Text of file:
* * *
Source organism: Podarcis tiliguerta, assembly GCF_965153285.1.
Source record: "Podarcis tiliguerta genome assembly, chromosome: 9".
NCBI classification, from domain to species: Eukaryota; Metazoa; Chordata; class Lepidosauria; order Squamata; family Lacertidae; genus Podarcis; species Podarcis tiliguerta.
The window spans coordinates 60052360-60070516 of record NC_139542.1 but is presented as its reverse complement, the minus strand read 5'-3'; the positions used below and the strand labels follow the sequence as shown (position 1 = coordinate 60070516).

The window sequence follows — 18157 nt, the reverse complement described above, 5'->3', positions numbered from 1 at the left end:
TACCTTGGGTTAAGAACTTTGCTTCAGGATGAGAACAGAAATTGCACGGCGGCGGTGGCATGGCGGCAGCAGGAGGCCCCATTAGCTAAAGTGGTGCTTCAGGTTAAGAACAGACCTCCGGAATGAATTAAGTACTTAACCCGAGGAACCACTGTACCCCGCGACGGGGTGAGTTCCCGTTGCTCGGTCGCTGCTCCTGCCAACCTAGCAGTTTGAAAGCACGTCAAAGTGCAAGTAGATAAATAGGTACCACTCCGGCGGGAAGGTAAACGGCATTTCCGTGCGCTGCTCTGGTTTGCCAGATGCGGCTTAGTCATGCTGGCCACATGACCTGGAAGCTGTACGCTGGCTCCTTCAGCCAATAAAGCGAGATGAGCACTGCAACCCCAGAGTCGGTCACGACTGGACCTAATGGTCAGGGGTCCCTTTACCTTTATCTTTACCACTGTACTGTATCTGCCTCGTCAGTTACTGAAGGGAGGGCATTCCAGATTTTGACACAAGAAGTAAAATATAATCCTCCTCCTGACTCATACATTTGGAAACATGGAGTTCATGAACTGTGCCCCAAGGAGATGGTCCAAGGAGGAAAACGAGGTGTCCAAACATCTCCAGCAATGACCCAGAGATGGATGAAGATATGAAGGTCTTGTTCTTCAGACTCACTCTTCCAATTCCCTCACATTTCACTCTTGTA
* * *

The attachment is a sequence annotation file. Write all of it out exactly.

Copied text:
Source organism: Podarcis tiliguerta, assembly GCF_965153285.1.
Source record: "Podarcis tiliguerta genome assembly, chromosome: 9".
NCBI classification, from domain to species: Eukaryota; Metazoa; Chordata; class Lepidosauria; order Squamata; family Lacertidae; genus Podarcis; species Podarcis tiliguerta.
The window spans coordinates 60052360-60070516 of record NC_139542.1 but is presented as its reverse complement, the minus strand read 5'-3'; the positions used below and the strand labels follow the sequence as shown (position 1 = coordinate 60070516).

The window sequence follows — 18157 nt, the reverse complement described above, 5'->3', positions numbered from 1 at the left end:
TACCTTGGGTTAAGAACTTTGCTTCAGGATGAGAACAGAAATTGCACGGCGGCGGTGGCATGGCGGCAGCAGGAGGCCCCATTAGCTAAAGTGGTGCTTCAGGTTAAGAACAGACCTCCGGAATGAATTAAGTACTTAACCCGAGGAACCACTGTACCCCGCGACGGGGTGAGTTCCCGTTGCTCGGTCGCTGCTCCTGCCAACCTAGCAGTTTGAAAGCACGTCAAAGTGCAAGTAGATAAATAGGTACCACTCCGGCGGGAAGGTAAACGGCATTTCCGTGCGCTGCTCTGGTTTGCCAGATGCGGCTTAGTCATGCTGGCCACATGACCTGGAAGCTGTACGCTGGCTCCTTCAGCCAATAAAGCGAGATGAGCACTGCAACCCCAGAGTCGGTCACGACTGGACCTAATGGTCAGGGGTCCCTTTACCTTTATCTTTACCACTGTACTGTATCTGCCTCGTCAGTTACTGAAGGGAGGGCATTCCAGATTTTGACACAAGAAGTAAAATATAATCCTCCTCCTGACTCATACATTTGGAAACATGGAGTTCATGAACTGTGCCCCAAGGAGATGGTCCAAGGAGGAAAACGAGGTGTCCAAACATCTCCAGCAATGACCCAGAGATGGATGAAGATATGAAGGTCTTGTTCTTCAGACTCACTCTTCCAATTCCCTCACATTTCACTCTTGTA